One of the curses of getting older for me is that I can now see my parents as real people. Don’t get me wrong, this isn’t a bad thing, it’s a necessary thing. When I was a child I viewed them as the answer to everything, steadfast, full of flair, as safe a haven as our house with its garden leading to the woodland full of little, beaming primroses. I could accomplish anything with my parents watching my back.
The years passed, entwined with happiness and grief, in a melange of colour that at times appeared blurred, and one day we woke up and we were all older. It can be disconcerting, this getting older. Not for the wrinkles, the sagging, the aching joints and the occasional forgetfulness but for the way in which our world view changes.
That’s what I mean about the curse of seeing my parents as real people. I realise now that they are human, imperfect under their skin, there is less of a lustre surrounding them, they are frail like the rest of us. As they face the challenge of aging I find my attitude towards them is more understanding, filled with a greater sense of empathy. I can see the roles we used to play being redefined, perhaps reversed as the nurtured becomes the nurturer; the protected the protector.
Sometimes in the early hours of morning I know the taste of panic as I think of how quickly time passes and of how much of that precious time is spent getting somewhere, working towards something, honing one’s skills. I want every day to count, not in a hedonistic sense but in the sense that I don’t look backwards from month to month thinking that all my time was spent on a journey still in progress. And that I’m still no closer to getting there.
My parents feel this too. So much of life is taken up with just living that hopes and dreams are often left by the wayside. They have discussed at length the fact that aging means accepting that some hopes and dreams may never be realised. There is some sadness in the realisation.
So many of us do it, living for tomorrow. I’ll slow down when I pay X amount off the mortgage. I’ll go part-time when the kids finish High School. I’ll start painting, writing, singing, gardening when I’ve paid off all my debts, earned my degree, expanded my client base. Our sense of purpose is all-consuming. The rhythm of our years sounds out : ‘One Day….’ never ‘Now.’ I had hoped when my father reached retiring age that the hopes and dreams he had for that one shining day would finally have come.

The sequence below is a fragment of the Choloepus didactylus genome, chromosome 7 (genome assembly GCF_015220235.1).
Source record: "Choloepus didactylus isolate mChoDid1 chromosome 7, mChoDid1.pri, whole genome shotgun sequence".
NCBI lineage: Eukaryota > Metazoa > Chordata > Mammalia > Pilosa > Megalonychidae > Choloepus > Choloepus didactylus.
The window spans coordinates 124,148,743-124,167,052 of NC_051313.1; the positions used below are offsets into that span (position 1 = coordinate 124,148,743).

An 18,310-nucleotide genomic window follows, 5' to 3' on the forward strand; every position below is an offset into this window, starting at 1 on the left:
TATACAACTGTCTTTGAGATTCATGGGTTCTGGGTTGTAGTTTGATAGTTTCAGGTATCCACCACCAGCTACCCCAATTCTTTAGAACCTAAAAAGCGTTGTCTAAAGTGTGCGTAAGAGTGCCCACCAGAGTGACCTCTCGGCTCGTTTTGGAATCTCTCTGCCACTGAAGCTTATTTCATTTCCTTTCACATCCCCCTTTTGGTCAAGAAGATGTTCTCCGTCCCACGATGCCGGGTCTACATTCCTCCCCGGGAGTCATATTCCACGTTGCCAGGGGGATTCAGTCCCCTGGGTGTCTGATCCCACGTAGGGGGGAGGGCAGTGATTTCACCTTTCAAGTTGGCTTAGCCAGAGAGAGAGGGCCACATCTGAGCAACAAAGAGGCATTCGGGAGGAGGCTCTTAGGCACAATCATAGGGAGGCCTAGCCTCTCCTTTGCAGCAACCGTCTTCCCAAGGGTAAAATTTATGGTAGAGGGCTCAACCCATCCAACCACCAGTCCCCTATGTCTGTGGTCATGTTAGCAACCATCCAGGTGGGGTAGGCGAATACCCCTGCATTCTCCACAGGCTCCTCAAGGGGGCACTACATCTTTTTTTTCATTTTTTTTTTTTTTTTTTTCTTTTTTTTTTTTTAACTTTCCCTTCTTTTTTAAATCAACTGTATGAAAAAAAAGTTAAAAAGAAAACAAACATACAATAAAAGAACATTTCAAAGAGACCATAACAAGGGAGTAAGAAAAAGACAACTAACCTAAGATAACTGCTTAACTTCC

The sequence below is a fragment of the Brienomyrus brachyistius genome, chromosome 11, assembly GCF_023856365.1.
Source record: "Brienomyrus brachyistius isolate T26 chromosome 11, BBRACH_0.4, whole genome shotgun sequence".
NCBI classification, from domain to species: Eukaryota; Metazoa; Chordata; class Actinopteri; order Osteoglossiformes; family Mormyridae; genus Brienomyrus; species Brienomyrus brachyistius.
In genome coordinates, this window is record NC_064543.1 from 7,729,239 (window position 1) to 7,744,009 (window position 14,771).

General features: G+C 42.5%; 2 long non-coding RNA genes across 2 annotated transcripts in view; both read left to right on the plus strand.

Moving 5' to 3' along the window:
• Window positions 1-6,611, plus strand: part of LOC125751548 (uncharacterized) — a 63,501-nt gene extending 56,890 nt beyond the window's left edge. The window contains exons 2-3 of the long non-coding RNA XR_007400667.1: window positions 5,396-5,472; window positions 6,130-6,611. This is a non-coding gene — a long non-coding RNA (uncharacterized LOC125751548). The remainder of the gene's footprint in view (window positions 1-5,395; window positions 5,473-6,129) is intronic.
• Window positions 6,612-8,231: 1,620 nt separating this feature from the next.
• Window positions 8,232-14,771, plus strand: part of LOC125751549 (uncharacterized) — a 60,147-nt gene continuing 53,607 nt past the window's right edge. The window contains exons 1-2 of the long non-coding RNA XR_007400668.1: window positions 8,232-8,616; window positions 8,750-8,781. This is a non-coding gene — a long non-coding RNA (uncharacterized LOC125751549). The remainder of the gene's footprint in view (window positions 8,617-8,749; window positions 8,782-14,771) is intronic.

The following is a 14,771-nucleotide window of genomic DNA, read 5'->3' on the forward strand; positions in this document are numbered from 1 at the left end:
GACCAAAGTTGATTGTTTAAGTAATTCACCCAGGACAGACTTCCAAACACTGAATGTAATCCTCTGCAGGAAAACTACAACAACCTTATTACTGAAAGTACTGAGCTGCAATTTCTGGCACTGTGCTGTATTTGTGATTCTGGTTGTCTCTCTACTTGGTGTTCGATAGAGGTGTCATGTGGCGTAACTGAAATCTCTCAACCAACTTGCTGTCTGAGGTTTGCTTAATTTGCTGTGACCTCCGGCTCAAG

My father will be 71 this year. He is fit. Hale and hearty, they used to say. When he was younger one of his favourite phrases was : ‘One day when I retire…..’ He has tried to retire three times but each time has sunk into a depression feeling his days are filled with nothing to do. ‘What can I do with seven whole days?’ he has asked on numerous occasions. ‘At least if I go to work I have something to do.’
He is not the only one. Many of my friend’s father’s who are of retiring age feel the same way, fearing that in retirement they will lose their identity. ‘ I don’t know who I am when I’m at home all day,’ says my father. ‘ If I’m not going to work I dread having to get up in the morning. All I can hear is that clock on the mantel ticking down the hours.’
I am upset by his lack of faith in himself. This isn’t my Go Get ‘Em Dad. He wants to write, he wants to paint, he wants to join a history society but he is afraid all those things will leave him undefined until one day he will just walk down the hallway and disappear.
My idea of Shangri-Las would be a society that provided, encouraged, fostered creative pursuits so its corporate workers could achieve things not just for the good of the company, but most importantly, for themselves. It is a painful truth that the person on his or her death bed does not wish they had spent more time at the office.
So I’m going to give my Dad a pep talk, make him see that there is worth in creative pursuits, that he has a lot to give, that he should be impatient for daylight, rather than hiding under the covers in fear of it, and that he can walk – always – with his true face raised to the sky. For life really is too short to leave your hopes and dreams discarded on the side of the road, gathering dust.